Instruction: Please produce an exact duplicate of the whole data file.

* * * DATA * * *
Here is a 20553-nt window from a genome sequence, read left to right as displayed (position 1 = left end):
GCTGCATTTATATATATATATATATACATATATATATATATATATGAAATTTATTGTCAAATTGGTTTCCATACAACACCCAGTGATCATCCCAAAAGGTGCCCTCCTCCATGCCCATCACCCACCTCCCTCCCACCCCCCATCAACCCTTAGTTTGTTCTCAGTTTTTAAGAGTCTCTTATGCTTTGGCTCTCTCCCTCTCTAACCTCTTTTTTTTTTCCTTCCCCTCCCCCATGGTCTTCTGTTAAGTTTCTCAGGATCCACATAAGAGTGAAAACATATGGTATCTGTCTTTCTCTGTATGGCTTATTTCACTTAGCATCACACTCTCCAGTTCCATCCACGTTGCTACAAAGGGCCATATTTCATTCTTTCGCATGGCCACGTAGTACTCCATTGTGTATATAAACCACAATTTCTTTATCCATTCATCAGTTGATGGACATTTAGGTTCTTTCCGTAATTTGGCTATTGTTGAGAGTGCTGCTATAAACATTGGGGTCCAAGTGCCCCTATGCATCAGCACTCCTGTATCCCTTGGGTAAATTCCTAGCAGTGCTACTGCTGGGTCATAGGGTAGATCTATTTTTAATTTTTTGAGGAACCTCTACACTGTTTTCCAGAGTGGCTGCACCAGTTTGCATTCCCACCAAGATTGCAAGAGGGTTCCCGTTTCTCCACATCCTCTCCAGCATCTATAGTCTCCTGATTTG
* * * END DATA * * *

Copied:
Here is a 20553-nt window from a genome sequence, read left to right as displayed (position 1 = left end):
GCTGCATTTATATATATATATATATACATATATATATATATATATGAAATTTATTGTCAAATTGGTTTCCATACAACACCCAGTGATCATCCCAAAAGGTGCCCTCCTCCATGCCCATCACCCACCTCCCTCCCACCCCCCATCAACCCTTAGTTTGTTCTCAGTTTTTAAGAGTCTCTTATGCTTTGGCTCTCTCCCTCTCTAACCTCTTTTTTTTTTCCTTCCCCTCCCCCATGGTCTTCTGTTAAGTTTCTCAGGATCCACATAAGAGTGAAAACATATGGTATCTGTCTTTCTCTGTATGGCTTATTTCACTTAGCATCACACTCTCCAGTTCCATCCACGTTGCTACAAAGGGCCATATTTCATTCTTTCGCATGGCCACGTAGTACTCCATTGTGTATATAAACCACAATTTCTTTATCCATTCATCAGTTGATGGACATTTAGGTTCTTTCCGTAATTTGGCTATTGTTGAGAGTGCTGCTATAAACATTGGGGTCCAAGTGCCCCTATGCATCAGCACTCCTGTATCCCTTGGGTAAATTCCTAGCAGTGCTACTGCTGGGTCATAGGGTAGATCTATTTTTAATTTTTTGAGGAACCTCTACACTGTTTTCCAGAGTGGCTGCACCAGTTTGCATTCCCACCAAGATTGCAAGAGGGTTCCCGTTTCTCCACATCCTCTCCAGCATCTATAGTCTCCTGATTTG